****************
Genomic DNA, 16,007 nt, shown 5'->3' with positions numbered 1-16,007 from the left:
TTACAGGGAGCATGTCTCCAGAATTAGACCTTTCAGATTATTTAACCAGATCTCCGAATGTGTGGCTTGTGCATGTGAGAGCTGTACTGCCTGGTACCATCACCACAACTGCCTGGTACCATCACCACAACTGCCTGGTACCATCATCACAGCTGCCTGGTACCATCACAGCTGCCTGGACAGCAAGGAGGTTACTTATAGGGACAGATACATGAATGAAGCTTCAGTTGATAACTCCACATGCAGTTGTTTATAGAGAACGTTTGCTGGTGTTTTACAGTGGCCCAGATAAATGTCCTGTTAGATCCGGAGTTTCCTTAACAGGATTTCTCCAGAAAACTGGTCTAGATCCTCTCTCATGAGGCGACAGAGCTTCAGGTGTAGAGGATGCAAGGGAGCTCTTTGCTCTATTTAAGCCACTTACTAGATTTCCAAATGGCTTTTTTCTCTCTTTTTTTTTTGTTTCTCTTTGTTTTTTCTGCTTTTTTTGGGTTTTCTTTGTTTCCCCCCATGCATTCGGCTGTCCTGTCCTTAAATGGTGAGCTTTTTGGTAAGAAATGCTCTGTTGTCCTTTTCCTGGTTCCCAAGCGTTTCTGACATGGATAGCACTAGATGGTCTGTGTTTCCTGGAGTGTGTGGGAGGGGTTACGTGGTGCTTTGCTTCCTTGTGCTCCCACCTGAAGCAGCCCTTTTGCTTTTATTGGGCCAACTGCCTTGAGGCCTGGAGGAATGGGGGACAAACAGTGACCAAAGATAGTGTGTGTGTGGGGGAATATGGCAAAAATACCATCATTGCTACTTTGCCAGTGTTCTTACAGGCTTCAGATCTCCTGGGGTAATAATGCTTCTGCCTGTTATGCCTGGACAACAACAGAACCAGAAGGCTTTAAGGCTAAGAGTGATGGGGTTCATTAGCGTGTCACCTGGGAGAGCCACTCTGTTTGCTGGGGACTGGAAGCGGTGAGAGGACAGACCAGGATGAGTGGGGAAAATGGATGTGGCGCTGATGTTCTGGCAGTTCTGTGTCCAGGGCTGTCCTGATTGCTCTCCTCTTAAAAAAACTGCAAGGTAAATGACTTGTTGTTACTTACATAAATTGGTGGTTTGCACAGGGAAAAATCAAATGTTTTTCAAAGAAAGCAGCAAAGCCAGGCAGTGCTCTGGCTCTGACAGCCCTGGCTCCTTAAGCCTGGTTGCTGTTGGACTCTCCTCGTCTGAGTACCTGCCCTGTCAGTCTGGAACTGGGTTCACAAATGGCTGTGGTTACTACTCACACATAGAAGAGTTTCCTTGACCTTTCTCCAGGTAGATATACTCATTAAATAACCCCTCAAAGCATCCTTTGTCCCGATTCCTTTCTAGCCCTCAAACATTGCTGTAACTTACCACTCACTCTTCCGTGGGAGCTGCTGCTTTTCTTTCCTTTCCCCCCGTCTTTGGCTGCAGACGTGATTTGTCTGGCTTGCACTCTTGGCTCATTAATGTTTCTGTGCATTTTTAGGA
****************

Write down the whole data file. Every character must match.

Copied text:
Genomic DNA, 16,007 nt, shown 5'->3' with positions numbered 1-16,007 from the left:
TTACAGGGAGCATGTCTCCAGAATTAGACCTTTCAGATTATTTAACCAGATCTCCGAATGTGTGGCTTGTGCATGTGAGAGCTGTACTGCCTGGTACCATCACCACAACTGCCTGGTACCATCACCACAACTGCCTGGTACCATCATCACAGCTGCCTGGTACCATCACAGCTGCCTGGACAGCAAGGAGGTTACTTATAGGGACAGATACATGAATGAAGCTTCAGTTGATAACTCCACATGCAGTTGTTTATAGAGAACGTTTGCTGGTGTTTTACAGTGGCCCAGATAAATGTCCTGTTAGATCCGGAGTTTCCTTAACAGGATTTCTCCAGAAAACTGGTCTAGATCCTCTCTCATGAGGCGACAGAGCTTCAGGTGTAGAGGATGCAAGGGAGCTCTTTGCTCTATTTAAGCCACTTACTAGATTTCCAAATGGCTTTTTTCTCTCTTTTTTTTTTGTTTCTCTTTGTTTTTTCTGCTTTTTTTGGGTTTTCTTTGTTTCCCCCCATGCATTCGGCTGTCCTGTCCTTAAATGGTGAGCTTTTTGGTAAGAAATGCTCTGTTGTCCTTTTCCTGGTTCCCAAGCGTTTCTGACATGGATAGCACTAGATGGTCTGTGTTTCCTGGAGTGTGTGGGAGGGGTTACGTGGTGCTTTGCTTCCTTGTGCTCCCACCTGAAGCAGCCCTTTTGCTTTTATTGGGCCAACTGCCTTGAGGCCTGGAGGAATGGGGGACAAACAGTGACCAAAGATAGTGTGTGTGTGGGGGAATATGGCAAAAATACCATCATTGCTACTTTGCCAGTGTTCTTACAGGCTTCAGATCTCCTGGGGTAATAATGCTTCTGCCTGTTATGCCTGGACAACAACAGAACCAGAAGGCTTTAAGGCTAAGAGTGATGGGGTTCATTAGCGTGTCACCTGGGAGAGCCACTCTGTTTGCTGGGGACTGGAAGCGGTGAGAGGACAGACCAGGATGAGTGGGGAAAATGGATGTGGCGCTGATGTTCTGGCAGTTCTGTGTCCAGGGCTGTCCTGATTGCTCTCCTCTTAAAAAAACTGCAAGGTAAATGACTTGTTGTTACTTACATAAATTGGTGGTTTGCACAGGGAAAAATCAAATGTTTTTCAAAGAAAGCAGCAAAGCCAGGCAGTGCTCTGGCTCTGACAGCCCTGGCTCCTTAAGCCTGGTTGCTGTTGGACTCTCCTCGTCTGAGTACCTGCCCTGTCAGTCTGGAACTGGGTTCACAAATGGCTGTGGTTACTACTCACACATAGAAGAGTTTCCTTGACCTTTCTCCAGGTAGATATACTCATTAAATAACCCCTCAAAGCATCCTTTGTCCCGATTCCTTTCTAGCCCTCAAACATTGCTGTAACTTACCACTCACTCTTCCGTGGGAGCTGCTGCTTTTCTTTCCTTTCCCCCCGTCTTTGGCTGCAGACGTGATTTGTCTGGCTTGCACTCTTGGCTCATTAATGTTTCTGTGCATTTTTAGGA